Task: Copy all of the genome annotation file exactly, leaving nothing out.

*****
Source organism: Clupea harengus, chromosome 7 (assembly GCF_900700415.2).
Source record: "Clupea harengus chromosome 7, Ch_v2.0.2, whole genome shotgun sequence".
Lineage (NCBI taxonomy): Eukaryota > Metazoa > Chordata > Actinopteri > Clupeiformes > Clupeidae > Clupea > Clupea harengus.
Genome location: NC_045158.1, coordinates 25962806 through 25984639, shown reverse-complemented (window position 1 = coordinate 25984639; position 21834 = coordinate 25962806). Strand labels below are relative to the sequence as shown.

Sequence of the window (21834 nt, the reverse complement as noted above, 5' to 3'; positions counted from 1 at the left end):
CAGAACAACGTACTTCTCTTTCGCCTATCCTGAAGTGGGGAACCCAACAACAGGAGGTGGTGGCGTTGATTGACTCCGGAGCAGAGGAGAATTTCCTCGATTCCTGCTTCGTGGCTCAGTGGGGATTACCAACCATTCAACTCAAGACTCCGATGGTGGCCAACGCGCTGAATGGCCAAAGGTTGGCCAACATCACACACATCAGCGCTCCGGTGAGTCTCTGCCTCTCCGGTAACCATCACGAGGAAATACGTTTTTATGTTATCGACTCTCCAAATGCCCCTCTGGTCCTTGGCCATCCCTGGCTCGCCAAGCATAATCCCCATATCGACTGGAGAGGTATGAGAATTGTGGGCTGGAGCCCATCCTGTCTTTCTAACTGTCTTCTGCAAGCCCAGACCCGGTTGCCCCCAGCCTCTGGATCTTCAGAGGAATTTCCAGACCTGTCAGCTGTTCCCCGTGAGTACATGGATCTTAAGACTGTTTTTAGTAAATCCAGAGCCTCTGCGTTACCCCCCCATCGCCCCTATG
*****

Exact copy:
Source organism: Clupea harengus, chromosome 7 (assembly GCF_900700415.2).
Source record: "Clupea harengus chromosome 7, Ch_v2.0.2, whole genome shotgun sequence".
Lineage (NCBI taxonomy): Eukaryota > Metazoa > Chordata > Actinopteri > Clupeiformes > Clupeidae > Clupea > Clupea harengus.
Genome location: NC_045158.1, coordinates 25962806 through 25984639, shown reverse-complemented (window position 1 = coordinate 25984639; position 21834 = coordinate 25962806). Strand labels below are relative to the sequence as shown.

Sequence of the window (21834 nt, the reverse complement as noted above, 5' to 3'; positions counted from 1 at the left end):
CAGAACAACGTACTTCTCTTTCGCCTATCCTGAAGTGGGGAACCCAACAACAGGAGGTGGTGGCGTTGATTGACTCCGGAGCAGAGGAGAATTTCCTCGATTCCTGCTTCGTGGCTCAGTGGGGATTACCAACCATTCAACTCAAGACTCCGATGGTGGCCAACGCGCTGAATGGCCAAAGGTTGGCCAACATCACACACATCAGCGCTCCGGTGAGTCTCTGCCTCTCCGGTAACCATCACGAGGAAATACGTTTTTATGTTATCGACTCTCCAAATGCCCCTCTGGTCCTTGGCCATCCCTGGCTCGCCAAGCATAATCCCCATATCGACTGGAGAGGTATGAGAATTGTGGGCTGGAGCCCATCCTGTCTTTCTAACTGTCTTCTGCAAGCCCAGACCCGGTTGCCCCCAGCCTCTGGATCTTCAGAGGAATTTCCAGACCTGTCAGCTGTTCCCCGTGAGTACATGGATCTTAAGACTGTTTTTAGTAAATCCAGAGCCTCTGCGTTACCCCCCCATCGCCCCTATG